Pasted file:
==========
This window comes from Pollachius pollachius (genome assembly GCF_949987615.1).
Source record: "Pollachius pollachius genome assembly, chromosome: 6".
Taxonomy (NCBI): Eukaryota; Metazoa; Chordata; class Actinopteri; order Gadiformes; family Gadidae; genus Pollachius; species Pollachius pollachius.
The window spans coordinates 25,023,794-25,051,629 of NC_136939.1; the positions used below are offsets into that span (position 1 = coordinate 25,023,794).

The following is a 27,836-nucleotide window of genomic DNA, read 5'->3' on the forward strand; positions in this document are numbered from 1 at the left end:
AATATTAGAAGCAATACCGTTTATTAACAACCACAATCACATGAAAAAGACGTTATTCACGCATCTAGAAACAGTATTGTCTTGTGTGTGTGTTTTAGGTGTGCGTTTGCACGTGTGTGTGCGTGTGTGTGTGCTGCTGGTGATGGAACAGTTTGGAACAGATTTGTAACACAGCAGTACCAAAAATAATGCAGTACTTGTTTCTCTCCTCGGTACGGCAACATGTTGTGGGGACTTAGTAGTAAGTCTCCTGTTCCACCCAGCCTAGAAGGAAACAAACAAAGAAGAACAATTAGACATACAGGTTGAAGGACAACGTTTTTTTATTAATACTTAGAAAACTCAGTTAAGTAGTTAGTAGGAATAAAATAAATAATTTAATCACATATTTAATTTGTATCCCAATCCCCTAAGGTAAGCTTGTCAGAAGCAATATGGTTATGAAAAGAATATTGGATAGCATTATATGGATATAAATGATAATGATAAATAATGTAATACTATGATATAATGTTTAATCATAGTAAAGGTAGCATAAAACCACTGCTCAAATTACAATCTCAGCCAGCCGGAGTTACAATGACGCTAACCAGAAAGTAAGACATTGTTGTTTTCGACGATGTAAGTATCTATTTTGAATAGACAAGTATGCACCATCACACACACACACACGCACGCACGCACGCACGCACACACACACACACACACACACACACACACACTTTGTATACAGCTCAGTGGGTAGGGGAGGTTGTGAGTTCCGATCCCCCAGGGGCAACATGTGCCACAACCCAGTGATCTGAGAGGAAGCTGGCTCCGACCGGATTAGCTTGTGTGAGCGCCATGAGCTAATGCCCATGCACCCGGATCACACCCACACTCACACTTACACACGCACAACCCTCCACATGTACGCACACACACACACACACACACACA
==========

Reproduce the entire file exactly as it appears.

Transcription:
This window comes from Pollachius pollachius (genome assembly GCF_949987615.1).
Source record: "Pollachius pollachius genome assembly, chromosome: 6".
Taxonomy (NCBI): Eukaryota; Metazoa; Chordata; class Actinopteri; order Gadiformes; family Gadidae; genus Pollachius; species Pollachius pollachius.
The window spans coordinates 25,023,794-25,051,629 of NC_136939.1; the positions used below are offsets into that span (position 1 = coordinate 25,023,794).

The following is a 27,836-nucleotide window of genomic DNA, read 5'->3' on the forward strand; positions in this document are numbered from 1 at the left end:
AATATTAGAAGCAATACCGTTTATTAACAACCACAATCACATGAAAAAGACGTTATTCACGCATCTAGAAACAGTATTGTCTTGTGTGTGTGTTTTAGGTGTGCGTTTGCACGTGTGTGTGCGTGTGTGTGTGCTGCTGGTGATGGAACAGTTTGGAACAGATTTGTAACACAGCAGTACCAAAAATAATGCAGTACTTGTTTCTCTCCTCGGTACGGCAACATGTTGTGGGGACTTAGTAGTAAGTCTCCTGTTCCACCCAGCCTAGAAGGAAACAAACAAAGAAGAACAATTAGACATACAGGTTGAAGGACAACGTTTTTTTATTAATACTTAGAAAACTCAGTTAAGTAGTTAGTAGGAATAAAATAAATAATTTAATCACATATTTAATTTGTATCCCAATCCCCTAAGGTAAGCTTGTCAGAAGCAATATGGTTATGAAAAGAATATTGGATAGCATTATATGGATATAAATGATAATGATAAATAATGTAATACTATGATATAATGTTTAATCATAGTAAAGGTAGCATAAAACCACTGCTCAAATTACAATCTCAGCCAGCCGGAGTTACAATGACGCTAACCAGAAAGTAAGACATTGTTGTTTTCGACGATGTAAGTATCTATTTTGAATAGACAAGTATGCACCATCACACACACACACACGCACGCACGCACGCACGCACACACACACACACACACACACACACACACACTTTGTATACAGCTCAGTGGGTAGGGGAGGTTGTGAGTTCCGATCCCCCAGGGGCAACATGTGCCACAACCCAGTGATCTGAGAGGAAGCTGGCTCCGACCGGATTAGCTTGTGTGAGCGCCATGAGCTAATGCCCATGCACCCGGATCACACCCACACTCACACTTACACACGCACAACCCTCCACATGTACGCACACACACACACACACACACACA